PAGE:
Shohei Ohtani Is An Event

And luckily we all dodged a scud last night.

Jim Rome
April 05, 2021 - 11:05 am
Shohei Ohtani

USA Today


I’ve said it before and I’ll say it again: Major League Baseball lacks events. Because the season is so long, because there are so many games, there aren’t many moments that are appointment television. There aren’t too many things in the game of baseball that you know ahead of time, “I’ve got to be watching this.”

Shohei Ohtani is an event. He is a walking talking event. He is appointment television.

And if you don’t believe me, I suggest you review the first inning of last night’s White Sox-Angels game.

Because in the top of the first, Ohtani was on the mound. He got the first two batters he faced, walked one, and then got a groundout to end the inning.

The point is not that he got out of the inning without giving up a hit or a run. It’s that his first pitch of the game was 98.2 miles per hour. And later in the inning, he hit 100.6 miles per hour.

So if you were worried about whether or not he could bring the heat after having elbow surgery, you can put those concerns away.

And that was just the start. Because the top of the first inning was only one part of the Shohei Ohtani Show. Because in the bottom of the first, he did this.

Holy crap. First pitch swinging and first pitch crushing, indeed.

That was a sound. That was the sound of a ball traveling 115 miles per hour. That was Ohtani doing the damn thing.  To the damn ball.

And IT landing 451 feet later.

So as a mini-recap: he threw a pitch a shade under 101 miles per hour in the top of the inning and homered at 115 miles per hour in the bottom of the inning.

Leave aside the fact that he punished that ball the way that he did, he made history the moment he stepped into the batter’s box. That was the first time since 1903 that a pitcher was hitting in the number two spot in the lineup. Remember it used to be the most mind-blowing thing ever if you ever had the audacity to bat your pitcher 8th?  This dude is in the two hole.  And committing murder on the baseball.

Do you know how hard that is? Let me put that another way, do you know how many people in the history of baseball can do that? Better yet, do you know how many people in the history of this planet can do that?

Because I know how many people have done that: one?

He’s the classic multi-tool player. You know, the guy who can throw 100 miles per hour, hit it 115 miles per hour, and hammer a ball 451 feet.

I never thought I’d say there’s a player in baseball more versatile and more dominant than Mike Trout, but Trout might not even be the most electric and dominant player on his own team now. That’s how fired up I am about Ohtani and his game.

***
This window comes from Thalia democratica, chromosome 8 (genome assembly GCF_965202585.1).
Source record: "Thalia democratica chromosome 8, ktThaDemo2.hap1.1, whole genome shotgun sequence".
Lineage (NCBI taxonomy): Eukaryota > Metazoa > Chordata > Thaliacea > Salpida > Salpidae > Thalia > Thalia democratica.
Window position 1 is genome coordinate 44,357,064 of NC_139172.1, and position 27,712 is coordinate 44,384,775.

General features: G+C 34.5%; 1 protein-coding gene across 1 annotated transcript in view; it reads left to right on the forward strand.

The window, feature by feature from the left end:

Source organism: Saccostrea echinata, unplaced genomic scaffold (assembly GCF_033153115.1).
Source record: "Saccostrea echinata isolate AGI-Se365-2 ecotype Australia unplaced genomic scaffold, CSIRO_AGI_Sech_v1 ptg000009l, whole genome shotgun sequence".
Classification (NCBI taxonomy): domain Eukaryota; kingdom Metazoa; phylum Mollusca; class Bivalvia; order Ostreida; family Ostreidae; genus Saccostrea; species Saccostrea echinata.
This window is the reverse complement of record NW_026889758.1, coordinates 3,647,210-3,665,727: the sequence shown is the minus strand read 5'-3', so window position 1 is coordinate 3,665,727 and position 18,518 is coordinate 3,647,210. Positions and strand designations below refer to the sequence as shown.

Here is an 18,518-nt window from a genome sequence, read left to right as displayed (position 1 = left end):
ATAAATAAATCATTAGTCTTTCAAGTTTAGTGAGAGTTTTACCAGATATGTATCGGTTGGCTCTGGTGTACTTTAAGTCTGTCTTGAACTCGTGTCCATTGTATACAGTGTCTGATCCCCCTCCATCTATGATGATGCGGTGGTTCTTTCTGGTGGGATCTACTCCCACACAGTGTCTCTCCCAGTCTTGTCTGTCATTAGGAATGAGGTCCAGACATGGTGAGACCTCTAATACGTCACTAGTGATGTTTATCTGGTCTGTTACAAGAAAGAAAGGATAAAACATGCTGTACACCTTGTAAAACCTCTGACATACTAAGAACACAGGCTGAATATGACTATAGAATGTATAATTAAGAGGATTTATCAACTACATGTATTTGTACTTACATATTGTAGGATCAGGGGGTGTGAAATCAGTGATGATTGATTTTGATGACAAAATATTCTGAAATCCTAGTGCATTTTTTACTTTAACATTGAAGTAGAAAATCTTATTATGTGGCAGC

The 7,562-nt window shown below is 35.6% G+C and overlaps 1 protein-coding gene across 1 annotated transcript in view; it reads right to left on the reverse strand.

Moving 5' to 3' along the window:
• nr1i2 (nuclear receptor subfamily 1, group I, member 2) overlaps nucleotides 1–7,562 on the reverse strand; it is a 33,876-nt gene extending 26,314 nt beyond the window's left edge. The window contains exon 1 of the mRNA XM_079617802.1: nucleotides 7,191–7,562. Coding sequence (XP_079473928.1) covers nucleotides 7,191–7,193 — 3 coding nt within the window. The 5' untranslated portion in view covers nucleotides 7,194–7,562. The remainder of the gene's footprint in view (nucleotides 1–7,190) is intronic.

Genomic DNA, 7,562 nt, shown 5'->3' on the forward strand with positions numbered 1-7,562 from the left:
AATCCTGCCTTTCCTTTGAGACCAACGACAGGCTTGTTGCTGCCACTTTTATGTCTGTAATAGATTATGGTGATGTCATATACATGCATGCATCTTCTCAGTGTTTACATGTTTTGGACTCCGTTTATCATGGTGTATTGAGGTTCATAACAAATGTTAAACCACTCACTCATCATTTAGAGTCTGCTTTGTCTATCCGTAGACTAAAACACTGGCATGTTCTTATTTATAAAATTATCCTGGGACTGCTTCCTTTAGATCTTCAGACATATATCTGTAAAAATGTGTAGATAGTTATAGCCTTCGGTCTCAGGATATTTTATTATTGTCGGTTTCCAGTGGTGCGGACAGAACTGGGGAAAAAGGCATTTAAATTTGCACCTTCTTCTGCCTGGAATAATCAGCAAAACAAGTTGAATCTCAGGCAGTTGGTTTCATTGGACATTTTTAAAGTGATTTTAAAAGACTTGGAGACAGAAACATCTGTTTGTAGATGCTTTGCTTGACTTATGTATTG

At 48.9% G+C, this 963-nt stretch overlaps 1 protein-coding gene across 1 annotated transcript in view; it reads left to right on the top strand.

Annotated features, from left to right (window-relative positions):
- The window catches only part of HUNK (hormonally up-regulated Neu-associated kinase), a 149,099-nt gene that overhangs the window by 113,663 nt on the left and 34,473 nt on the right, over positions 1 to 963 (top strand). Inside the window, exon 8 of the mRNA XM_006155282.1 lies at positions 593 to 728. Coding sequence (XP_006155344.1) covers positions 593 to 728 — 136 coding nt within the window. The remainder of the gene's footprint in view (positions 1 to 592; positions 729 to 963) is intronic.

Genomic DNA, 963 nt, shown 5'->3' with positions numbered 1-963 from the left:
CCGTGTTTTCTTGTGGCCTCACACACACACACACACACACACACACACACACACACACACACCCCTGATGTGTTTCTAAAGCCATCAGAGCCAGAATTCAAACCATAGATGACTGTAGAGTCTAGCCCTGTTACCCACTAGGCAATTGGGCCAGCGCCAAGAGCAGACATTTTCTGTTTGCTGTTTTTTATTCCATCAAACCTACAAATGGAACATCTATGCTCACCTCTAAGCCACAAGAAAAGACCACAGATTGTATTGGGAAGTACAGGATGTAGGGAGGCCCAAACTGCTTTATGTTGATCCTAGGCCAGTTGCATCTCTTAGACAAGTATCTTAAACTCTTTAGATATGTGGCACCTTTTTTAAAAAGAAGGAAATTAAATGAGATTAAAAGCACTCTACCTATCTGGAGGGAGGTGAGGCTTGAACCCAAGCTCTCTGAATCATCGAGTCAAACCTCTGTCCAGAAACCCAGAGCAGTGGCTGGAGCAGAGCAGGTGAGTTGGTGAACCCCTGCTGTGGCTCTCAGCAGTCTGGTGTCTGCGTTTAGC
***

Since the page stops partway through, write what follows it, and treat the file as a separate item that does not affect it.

Even his outs are exciting. He had a line drive out in the second inning that was nearly 110 miles per hour. That was the hardest hit ball of the night, aside from his home run.

The guy crushes baseballs, when he’s not throwing them. And yes, I know that he walked five guys last night as part of his seven strikeout performance. And I don’t care. I really don’t.

The guy could walk a billion guys per game, if he’s striking out fools the way he does and crushes pitches the way he does, I’m going to glue to my TV every time he’s on the field.

I love everything about this guy. And was freaking out when this happened in the fifth inning.

I don’t know what freaked me out more – seeing the catcher drop the third strike that would’ve ended the inning, or seeing the wild throw down to first that then created the play at the plate that resulted in Ohtani getting taken out at the ankles.

How terrified do you think they were when he got clipped at home plate: how shocked Joe Madden was the rowing up all over himself, seeing Ohtani on the ground: imagine given everything he’s come back from, if he starts this season by shredded ankle tendons.

But he said after the game he’s okay, which was a huge relief.

He must be protected at all costs. Baseball needs this guy on the field as much as possible in the worst way. We all do. This is the guy you pay to see. This is the guy you drop everything you’re doing to watch pitch and swing it. There has never been a guy like this before: so the last thing we need is him leaving his tendons on the field: esp. On a third strike that gets away from the catcher. Scud dodged. I hope.

Hell, I need him on the field as much as possible in the worst way. That’s just how good and how exciting he is. And if that’s what he was doing in his first start of the season, I can’t wait to see what he has in store the rest of the way.